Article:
May 21, 2019
It’s an Election Day in Philadelphia, so it goes without saying that a little bit of drama broke out at a traditional lunchtime gathering of assorted political types.
The setting was Relish restaurant on Ogontz Avenue in Philadelphia’s West Oak Lane neighborhood, an event that – in many ways – has usurped the Famous 4th Street Delicatessen in Queen Village as the place for city politicians to see and be seen.
There, you had incumbent Mayor Jim Kenney who, upon arriving more than a half hour before his scheduled time, had a dining room pretty much all to himself before others showed up.
After some small talk – he said this campaign was different not only because he “didn’t have a job” when he ran four years ago, but it's more difficult for an elected official to campaign for reelection amid criticism for keeping a limited public schedule – he was asked about his message for those yet to vote.
“Don’t disrespect the people who sacrificed so much so you could have the right to vote: Octavius Catto, Martin Luther King Jr., John Lewis,” he said. “Don’t disrespect them. Get out and vote.”
The first reports of field drama came from Seventh District City Councilwoman María Quiñones-Sánchez, who once again is seeking re-election without backing from the Democratic party.
Running against state Rep. Ángel Cruz, she said there’d been numerous instances of electoral hijinks at polling places in lower Northeast Philadelphia.
“There’s been some craziness: people claiming poll-watcher certificates so our watchers couldn’t get them, people with Cruz T-shirts in a polling place, literature at tables that we had to call the District Attorney’s Office about,” she said. "You know, the usual.
“It’s been slow at the polls," she added. "We might have to start dragging people out to vote!”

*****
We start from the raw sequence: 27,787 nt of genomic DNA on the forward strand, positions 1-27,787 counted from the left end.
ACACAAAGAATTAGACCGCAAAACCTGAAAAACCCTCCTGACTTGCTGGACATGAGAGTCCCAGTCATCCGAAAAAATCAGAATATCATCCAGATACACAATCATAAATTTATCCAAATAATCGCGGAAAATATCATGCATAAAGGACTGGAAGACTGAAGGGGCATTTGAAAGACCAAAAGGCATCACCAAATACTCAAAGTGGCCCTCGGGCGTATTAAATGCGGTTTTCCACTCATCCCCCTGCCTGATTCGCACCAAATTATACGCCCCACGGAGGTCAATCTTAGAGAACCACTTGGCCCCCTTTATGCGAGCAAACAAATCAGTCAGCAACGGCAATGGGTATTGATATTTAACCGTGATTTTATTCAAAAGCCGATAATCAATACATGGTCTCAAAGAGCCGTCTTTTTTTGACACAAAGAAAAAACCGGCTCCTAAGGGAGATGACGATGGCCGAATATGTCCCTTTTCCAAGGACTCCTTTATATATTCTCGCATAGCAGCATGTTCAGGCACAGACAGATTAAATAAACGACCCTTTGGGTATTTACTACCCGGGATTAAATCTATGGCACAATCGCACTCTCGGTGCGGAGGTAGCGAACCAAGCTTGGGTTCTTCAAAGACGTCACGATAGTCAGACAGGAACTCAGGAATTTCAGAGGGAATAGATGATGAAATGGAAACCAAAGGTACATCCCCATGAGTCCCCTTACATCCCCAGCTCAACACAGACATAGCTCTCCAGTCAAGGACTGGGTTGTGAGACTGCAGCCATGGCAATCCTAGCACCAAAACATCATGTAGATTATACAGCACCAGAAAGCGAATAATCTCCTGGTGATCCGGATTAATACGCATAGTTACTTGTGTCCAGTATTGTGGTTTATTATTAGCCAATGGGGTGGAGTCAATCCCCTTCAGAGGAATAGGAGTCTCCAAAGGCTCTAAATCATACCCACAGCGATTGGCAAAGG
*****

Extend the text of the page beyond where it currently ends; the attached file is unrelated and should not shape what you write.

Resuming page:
Among the office-seekers who sat down with WURD-AM radio inside the restaurant was incumbent Councilman At-Large Allan Domb.
With a campaign bank account flush enough to advertise on television early and often, he echoed Kenney’s sentiment about the challenges of running as an incumbent.
“You get a lot less sleep than usual, but what makes it easier is that I love both jobs,” said Domb, whose TV ads featured legendary Philadelphia boxer Bernard Hopkins. “His is an amazing Philadelphia success story. He literally turned his life around and became one of the greatest Philadelphians ever.”
He mentioned that he’s heard stories about people tearing down his campaign signs in recent days, but that it didn’t much bother him because “I have 2,000 more signs to put up.”
“I believe in karma. If it’s God’s will, we’ll be there,” he said of his re-election prospects. “We’ve brought life to the Sheriff’s Department.”
One of Williams’ three primary opponents, Rochelle Bilal, was unable to hear those words, though. Outside the restaurant, she claimed that she was refused entry because she wasn’t on a guest list at the front door. (That list is controlled by the party organizers, not the restaurant itself.)
“I’ve come to this thing for five years and never had a problem getting in,” she said. “But that’s our Democratic Party in action. That’s what they do, they keep me out because I chose to run against that predator Jewell Williams.”
Bilal did say she’s running to change the “pay-to-play” nature of the Sheriff’s Office, and cited shortcomings including court security not catching the person who left a racist note in a judge’s chambers.
Erika Almiron, an activist and City Council at-large candidate, was able to get inside early to get a photo with Kenney, but said she also was turned away when she tried to get re-enter Relish.
“I don’t know how these things work. They said my name wasn’t on the list,” said Almiron, who took the slight a lot better than Bilal.
But Bilal used the snub to mount a proverbial soapbox outside the restaurant, even as Williams stood mere feet away, surrounding by friends and campaign workers, his face buried in a cellphone for much of the time they were in close proximity.
A video captured by one of Bilal’s campaign workers, and shared with PhillyVoice, showed them walking into the building but not being allowed to enter.
“The person told me I wasn’t on the list so I couldn’t come in,” added Bilal, the head of the Guardian Civic League’s Philadelphia chapter. “There has to be change. We’re sick of bullies in the Democratic Party. I will not be bullied. Trust me: we are going to win this race because of that.
If so, she's going to have to accomplish a surprising victory on a day where reports of voter turnout focus on one word: low.
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